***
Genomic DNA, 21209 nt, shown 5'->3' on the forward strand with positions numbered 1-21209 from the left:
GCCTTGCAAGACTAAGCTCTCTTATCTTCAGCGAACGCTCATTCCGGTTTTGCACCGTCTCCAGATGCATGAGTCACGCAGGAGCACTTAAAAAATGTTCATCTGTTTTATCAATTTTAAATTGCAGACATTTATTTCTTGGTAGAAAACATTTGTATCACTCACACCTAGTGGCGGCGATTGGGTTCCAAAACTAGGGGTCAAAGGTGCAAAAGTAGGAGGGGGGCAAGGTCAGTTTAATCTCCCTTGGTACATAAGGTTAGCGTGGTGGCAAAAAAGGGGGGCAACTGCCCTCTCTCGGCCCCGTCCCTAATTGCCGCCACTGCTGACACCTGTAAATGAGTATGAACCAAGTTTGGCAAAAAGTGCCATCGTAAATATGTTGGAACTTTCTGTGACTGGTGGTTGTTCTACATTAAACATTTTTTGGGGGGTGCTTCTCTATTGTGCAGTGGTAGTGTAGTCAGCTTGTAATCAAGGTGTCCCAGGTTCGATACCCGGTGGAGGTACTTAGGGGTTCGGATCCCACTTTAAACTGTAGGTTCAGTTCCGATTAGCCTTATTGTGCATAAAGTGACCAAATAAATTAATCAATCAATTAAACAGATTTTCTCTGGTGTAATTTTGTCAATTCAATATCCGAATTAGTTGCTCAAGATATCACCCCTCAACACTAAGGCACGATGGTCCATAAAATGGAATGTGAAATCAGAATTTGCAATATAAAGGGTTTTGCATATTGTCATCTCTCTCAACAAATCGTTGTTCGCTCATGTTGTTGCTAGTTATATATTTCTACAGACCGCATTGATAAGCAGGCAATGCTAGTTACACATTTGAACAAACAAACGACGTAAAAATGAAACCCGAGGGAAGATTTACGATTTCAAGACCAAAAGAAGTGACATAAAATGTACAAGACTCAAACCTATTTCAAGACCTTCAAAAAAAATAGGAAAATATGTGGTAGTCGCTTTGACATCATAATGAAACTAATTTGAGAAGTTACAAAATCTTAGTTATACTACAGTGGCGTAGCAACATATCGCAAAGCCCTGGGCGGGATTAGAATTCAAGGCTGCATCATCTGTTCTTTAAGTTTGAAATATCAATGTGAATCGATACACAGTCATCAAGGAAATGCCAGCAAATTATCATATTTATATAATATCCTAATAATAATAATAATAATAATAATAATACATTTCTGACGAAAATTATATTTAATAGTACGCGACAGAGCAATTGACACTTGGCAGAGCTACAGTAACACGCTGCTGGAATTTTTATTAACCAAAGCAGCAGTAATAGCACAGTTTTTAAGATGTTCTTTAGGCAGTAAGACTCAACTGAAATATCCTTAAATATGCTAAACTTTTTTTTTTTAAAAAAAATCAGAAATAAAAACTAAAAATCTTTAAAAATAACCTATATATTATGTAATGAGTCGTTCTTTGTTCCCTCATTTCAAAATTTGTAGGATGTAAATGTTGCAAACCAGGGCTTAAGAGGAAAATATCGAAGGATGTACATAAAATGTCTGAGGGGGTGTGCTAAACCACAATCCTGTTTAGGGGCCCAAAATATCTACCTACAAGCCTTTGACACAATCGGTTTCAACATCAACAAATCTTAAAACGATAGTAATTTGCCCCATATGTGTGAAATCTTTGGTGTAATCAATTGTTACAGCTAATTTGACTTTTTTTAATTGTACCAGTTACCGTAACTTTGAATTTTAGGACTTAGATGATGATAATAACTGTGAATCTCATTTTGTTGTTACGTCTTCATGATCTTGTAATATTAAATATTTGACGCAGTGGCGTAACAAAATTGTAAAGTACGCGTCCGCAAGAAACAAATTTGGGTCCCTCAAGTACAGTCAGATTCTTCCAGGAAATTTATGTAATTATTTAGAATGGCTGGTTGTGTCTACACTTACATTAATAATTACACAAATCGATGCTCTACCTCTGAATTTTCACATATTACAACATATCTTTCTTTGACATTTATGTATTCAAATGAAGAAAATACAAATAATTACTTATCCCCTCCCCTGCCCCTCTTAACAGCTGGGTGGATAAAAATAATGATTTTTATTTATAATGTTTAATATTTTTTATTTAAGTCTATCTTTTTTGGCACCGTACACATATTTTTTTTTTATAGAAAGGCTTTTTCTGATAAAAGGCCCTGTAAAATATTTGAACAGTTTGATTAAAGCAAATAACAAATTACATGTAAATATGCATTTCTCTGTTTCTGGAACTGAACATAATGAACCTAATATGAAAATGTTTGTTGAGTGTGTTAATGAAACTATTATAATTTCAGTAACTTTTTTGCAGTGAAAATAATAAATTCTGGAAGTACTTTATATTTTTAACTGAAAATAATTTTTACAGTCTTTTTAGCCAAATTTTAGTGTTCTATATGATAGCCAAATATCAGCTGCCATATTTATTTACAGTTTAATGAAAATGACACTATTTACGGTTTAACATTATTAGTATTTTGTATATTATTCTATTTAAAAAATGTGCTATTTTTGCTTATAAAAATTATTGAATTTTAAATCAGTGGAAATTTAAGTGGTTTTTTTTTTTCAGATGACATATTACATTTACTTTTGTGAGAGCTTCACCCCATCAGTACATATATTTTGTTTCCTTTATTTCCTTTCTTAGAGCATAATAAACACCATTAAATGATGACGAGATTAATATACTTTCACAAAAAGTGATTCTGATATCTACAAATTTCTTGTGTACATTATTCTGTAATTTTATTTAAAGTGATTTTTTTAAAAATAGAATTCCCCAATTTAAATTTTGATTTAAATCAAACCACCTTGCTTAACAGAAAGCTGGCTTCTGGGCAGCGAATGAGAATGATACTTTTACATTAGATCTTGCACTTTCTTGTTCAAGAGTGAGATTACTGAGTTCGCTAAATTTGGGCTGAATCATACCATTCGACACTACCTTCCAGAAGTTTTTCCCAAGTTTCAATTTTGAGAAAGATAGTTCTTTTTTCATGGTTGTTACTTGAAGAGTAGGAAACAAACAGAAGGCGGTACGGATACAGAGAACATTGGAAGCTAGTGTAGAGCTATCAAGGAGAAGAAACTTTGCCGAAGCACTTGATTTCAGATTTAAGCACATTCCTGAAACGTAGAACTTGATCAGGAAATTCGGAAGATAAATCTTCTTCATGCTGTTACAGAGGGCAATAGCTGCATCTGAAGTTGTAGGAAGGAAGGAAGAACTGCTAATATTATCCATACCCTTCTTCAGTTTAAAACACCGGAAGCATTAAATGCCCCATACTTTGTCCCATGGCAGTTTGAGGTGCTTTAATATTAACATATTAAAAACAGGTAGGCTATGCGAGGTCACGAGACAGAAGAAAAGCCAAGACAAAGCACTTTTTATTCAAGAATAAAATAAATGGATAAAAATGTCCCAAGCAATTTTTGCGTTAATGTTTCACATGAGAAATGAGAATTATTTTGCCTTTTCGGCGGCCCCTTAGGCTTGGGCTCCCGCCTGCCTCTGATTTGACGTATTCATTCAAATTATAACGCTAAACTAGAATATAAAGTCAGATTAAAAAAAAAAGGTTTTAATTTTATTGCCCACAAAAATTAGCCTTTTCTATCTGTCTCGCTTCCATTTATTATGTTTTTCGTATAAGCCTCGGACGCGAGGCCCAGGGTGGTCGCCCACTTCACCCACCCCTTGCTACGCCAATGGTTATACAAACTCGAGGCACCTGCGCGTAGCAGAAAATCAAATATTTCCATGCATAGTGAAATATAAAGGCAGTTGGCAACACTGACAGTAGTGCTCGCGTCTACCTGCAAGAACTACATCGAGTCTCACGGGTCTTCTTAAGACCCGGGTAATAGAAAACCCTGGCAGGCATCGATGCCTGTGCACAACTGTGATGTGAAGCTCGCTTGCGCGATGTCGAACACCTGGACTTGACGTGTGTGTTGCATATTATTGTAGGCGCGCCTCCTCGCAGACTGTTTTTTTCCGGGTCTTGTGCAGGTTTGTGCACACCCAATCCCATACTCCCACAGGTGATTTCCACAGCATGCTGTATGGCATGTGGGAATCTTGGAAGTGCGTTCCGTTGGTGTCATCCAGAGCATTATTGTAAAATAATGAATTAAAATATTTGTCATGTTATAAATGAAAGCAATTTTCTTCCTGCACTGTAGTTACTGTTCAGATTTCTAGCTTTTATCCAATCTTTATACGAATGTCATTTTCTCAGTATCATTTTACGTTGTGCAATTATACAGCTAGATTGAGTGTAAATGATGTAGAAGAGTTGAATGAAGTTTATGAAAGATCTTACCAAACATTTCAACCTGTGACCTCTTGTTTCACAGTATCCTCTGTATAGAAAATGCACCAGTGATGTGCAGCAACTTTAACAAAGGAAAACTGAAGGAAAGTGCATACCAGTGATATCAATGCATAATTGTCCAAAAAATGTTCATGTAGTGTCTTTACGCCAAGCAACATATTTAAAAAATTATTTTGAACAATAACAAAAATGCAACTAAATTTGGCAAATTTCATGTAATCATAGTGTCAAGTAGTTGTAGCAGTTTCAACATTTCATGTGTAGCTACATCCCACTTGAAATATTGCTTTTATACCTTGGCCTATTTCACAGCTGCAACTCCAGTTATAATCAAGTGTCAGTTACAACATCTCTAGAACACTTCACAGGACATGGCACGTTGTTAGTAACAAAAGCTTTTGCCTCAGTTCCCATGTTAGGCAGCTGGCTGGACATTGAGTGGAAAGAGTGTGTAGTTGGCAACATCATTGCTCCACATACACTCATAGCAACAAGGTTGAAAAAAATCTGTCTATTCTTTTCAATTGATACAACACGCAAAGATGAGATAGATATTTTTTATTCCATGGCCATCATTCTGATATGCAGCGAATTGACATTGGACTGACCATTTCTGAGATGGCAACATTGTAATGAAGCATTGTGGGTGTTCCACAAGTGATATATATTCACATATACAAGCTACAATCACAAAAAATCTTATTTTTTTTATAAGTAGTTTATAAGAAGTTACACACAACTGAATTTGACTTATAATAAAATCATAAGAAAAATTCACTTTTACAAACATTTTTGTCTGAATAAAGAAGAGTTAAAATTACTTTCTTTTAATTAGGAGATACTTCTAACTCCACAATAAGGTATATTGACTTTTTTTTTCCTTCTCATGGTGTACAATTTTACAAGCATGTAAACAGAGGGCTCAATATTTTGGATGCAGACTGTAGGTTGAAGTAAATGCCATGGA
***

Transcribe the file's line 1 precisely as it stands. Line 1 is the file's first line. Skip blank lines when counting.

Genomic DNA, 21209 nt, shown 5'->3' on the forward strand with positions numbered 1-21209 from the left: